It was the first time a series not presented on over-the-air broadcast or cable TV was nominated in the major categories.
"House of Cards" offered a new business model for the TV industry when it debuted in February with a full season's worth of episodes streaming online.
And while the money part of the model is still being debated, the artistic excellence of the series was affirmed with nominations in some of the biggest categories: best drama, Kevin Spacey for best dramatic actor and Robin Wright for best dramatic actress.
Spacey and Wright play the husband and wife team at the heart of this dark drama about political power in backstage Washington. David Fincher, director and executive producer, was nominated for best direction in a drama.
"All of us at 'House of Cards' are honored by the nominations," said Beau Willimon, writer and executive producer. "It's such a thrill to have the collective efforts of our talented cast, crew, designers, directors and writers recognized by the Television Academy. We're proud to call Maryland our home and to work with such wonderful local crews and vendors."
"We couldn't be happier that the hard work of the stellar creative team and talent has been recognized for their exceptional efforts." said Modi Wiczyk, co-CEO of Media Rights Capital, the company that packaged and produced the series.
"This recognition from the Emmys confirms that producing high-quality programming allows a series to speak for itself, regardless of the platform, and Netflix is a great home for premium content," he added.
Overall, Netflix earned 14 nominations -- nine of them for "House of Cards."
“We are overwhelmed with 14 nominations and honored by a warm welcome which corroborates what we have always believed, that great television is great television regardless of where, when and how it is enjoyed,” said Ted Sarandos, Netflix chief content officer. “We are so proud of our series creators and their groundbreaking work on ‘House of Cards,’ ‘Arrested Development’ and ‘Hemlock Grove.’”
In the best drama category, "House of Cards" will be going up against: “Breaking Bad,” “Downton Abbey,” “Game of Thrones,” "Homeland" and “Mad Men.” Last year's Emmy went to "Homeland."
Spacey will be competing with: Hugh Bonneville ("Downton Abbey"), Bryan Cranston ("Breaking Bad"), Jeff Daniels ("The Newsroom"), Jon Hamm ("Mad Men") and Damian Lewis ("Homeland").
Wright will be facing: Connie Britton ("Nashville"), Claire Danes ("Homeland"), Michelle Dockery ("Downton Abbey"), Vera Farmiga ("Bates Motel"), Elisabeth Moss ("Mad Men") and Kerry Washington ("Scandal").
While 14 Emmy nominations is a big breakthrough number for Netflix, it hasn’t yet changed the TV game -- not by a long shot. Perennial Emmy winner HBO earned 108 nominations.
There was more Maryland flavor to the HBO nominations, with "VEEP," which is also produced in the Baltimore area, making Emmy history.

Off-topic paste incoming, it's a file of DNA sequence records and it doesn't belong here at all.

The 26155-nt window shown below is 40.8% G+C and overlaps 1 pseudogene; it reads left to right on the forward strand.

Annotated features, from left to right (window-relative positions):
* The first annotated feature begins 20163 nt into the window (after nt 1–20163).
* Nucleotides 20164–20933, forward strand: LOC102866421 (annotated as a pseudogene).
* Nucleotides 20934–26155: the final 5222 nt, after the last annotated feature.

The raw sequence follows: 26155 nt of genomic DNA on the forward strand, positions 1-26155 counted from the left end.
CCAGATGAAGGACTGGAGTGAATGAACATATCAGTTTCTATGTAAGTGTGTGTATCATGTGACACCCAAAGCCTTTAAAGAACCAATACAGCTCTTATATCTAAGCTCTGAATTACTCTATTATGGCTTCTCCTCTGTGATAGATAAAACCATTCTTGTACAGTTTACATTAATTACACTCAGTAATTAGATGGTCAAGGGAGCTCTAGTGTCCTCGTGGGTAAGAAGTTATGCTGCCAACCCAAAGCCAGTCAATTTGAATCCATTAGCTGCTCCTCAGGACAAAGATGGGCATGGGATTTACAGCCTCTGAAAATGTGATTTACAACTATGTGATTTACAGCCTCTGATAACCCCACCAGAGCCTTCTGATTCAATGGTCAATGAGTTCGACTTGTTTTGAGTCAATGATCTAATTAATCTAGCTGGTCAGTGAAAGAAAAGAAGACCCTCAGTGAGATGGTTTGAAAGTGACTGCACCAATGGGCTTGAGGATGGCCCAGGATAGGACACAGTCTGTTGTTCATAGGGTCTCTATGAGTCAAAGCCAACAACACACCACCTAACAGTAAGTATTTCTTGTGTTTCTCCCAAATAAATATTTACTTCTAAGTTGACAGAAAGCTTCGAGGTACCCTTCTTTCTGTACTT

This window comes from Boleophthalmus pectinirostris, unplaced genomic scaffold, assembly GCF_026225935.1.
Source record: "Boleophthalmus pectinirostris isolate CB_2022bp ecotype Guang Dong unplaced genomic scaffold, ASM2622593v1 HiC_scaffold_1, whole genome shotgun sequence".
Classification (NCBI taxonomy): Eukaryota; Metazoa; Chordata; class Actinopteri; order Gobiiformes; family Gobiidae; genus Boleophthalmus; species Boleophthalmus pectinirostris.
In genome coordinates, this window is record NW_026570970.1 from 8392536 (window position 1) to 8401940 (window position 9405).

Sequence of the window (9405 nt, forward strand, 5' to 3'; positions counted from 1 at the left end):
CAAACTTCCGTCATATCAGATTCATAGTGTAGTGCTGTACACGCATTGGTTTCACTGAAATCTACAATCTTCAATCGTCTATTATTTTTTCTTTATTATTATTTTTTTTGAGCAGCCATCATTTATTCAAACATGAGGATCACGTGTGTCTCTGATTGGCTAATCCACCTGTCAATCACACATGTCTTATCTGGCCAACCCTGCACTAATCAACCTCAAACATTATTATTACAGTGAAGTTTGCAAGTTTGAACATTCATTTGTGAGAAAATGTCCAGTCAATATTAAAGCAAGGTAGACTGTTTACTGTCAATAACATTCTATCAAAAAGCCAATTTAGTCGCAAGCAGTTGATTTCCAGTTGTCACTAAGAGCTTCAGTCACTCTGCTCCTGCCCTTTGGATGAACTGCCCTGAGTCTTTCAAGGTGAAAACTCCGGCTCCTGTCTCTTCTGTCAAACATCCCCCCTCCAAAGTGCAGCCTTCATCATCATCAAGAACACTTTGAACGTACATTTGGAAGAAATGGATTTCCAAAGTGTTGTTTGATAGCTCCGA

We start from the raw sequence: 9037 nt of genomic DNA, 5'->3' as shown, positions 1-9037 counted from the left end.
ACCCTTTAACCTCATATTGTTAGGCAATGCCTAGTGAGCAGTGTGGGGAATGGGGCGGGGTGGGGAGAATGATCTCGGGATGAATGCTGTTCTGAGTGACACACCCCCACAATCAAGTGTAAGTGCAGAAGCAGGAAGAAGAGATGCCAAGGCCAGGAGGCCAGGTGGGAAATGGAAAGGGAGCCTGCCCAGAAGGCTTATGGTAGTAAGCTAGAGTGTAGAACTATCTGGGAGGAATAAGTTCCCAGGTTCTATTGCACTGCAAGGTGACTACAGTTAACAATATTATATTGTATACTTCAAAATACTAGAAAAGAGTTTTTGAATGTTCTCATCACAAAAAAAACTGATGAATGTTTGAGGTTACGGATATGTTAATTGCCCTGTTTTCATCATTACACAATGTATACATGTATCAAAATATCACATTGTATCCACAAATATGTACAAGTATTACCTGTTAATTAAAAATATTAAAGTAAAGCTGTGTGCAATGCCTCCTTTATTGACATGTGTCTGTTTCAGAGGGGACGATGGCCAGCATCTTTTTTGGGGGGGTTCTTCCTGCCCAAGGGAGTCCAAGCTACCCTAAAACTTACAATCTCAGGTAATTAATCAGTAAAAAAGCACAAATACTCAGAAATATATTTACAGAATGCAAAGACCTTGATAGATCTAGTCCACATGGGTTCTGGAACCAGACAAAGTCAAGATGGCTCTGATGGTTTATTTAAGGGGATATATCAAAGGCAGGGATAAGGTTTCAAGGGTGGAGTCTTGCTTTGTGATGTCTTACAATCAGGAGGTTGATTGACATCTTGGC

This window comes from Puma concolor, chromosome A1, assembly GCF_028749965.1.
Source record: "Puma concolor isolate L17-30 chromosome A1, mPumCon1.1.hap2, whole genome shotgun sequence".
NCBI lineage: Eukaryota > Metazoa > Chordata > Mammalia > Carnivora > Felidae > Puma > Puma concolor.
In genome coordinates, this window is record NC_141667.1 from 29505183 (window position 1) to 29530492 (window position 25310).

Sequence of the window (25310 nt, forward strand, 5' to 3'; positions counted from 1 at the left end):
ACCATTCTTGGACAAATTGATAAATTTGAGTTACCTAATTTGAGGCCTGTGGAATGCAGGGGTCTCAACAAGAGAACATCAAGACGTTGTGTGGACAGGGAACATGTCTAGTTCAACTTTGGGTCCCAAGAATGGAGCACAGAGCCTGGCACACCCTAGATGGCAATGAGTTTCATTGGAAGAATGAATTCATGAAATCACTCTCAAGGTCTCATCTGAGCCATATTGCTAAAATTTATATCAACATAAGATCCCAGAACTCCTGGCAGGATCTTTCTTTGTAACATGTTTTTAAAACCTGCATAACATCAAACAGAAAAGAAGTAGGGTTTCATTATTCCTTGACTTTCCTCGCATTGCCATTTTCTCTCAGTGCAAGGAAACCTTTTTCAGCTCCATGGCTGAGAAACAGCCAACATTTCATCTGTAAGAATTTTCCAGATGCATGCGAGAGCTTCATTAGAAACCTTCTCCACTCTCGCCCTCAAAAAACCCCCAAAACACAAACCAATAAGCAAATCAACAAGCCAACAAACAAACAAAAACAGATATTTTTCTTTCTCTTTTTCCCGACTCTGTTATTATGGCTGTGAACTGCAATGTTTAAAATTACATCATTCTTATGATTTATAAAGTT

The savvy political satire was nominated as best comedy with star Julia Louis-Dreyfus being nominated as best actress. The former "seinfeld" star won the Emmy last year in this category.
With his year's nomination, her 14th, Louis-Dreyfus broke Lucille Ball's record as the most nominated comedic actress in Emmy history.
"Although I'm thrilled with these nominations, we're keeping the champagne on ice a little while longer," "VEEP" series creator and executive producer Armando Iannucci said in an emailed statement. "For constitutional reasons 'Veep's nominations have to be ratified by two-thirds of the Senate. People tell me that usually doesn't take long."
Supporting actor and actress Tony Hale and Anna Chlumsky received nominations as well.
"I am completely floored," Hale said in an emailed statement. "I can't believe I'm on a list with all those talented guys. And to have Julia, Anna and the show nominated...this is nuts. Very very grateful."
Casting director Pat Moran, a Baltimore legend for her hometown work that dates back to the earliest John Waters and Barry Levinson productions, was also nominated for her work on "VEEP." It was her eighth nomination. She has won twice, including last year for her work on HBO's "Game Change" made-for-TV movie.
"It never gets old," Moran said Thursday. "I'm still overwhelmed -- and I keep scratching my head. But I have a great team here... and there are some great actors to chose from in the Baltimore and Washington area."
Reacting to the major nominations for the two Baltimore-made series, Moran said, "Last year, it was 'Game Change' and 'VEEP.' This year, 'House of Cards' and 'VEEP.' I'll tell you what, you come to Baltimore to make your movie or show, and we'll get you some gold. At least, we'll get you to the dooor of some gold."
Meanwhile, "Phil Spector," an HBO film produced by Levinson and Tom Fontana, the team that made "Homicide: Life on the Street" in Baltimore, earned top nominations in the best movie or mini-series category. It also picked up nominations for best actor and actress in a movie or mini-series for Al Pacino and Helen Mirren.
Moran won her first Emmy for casting on "Homicide."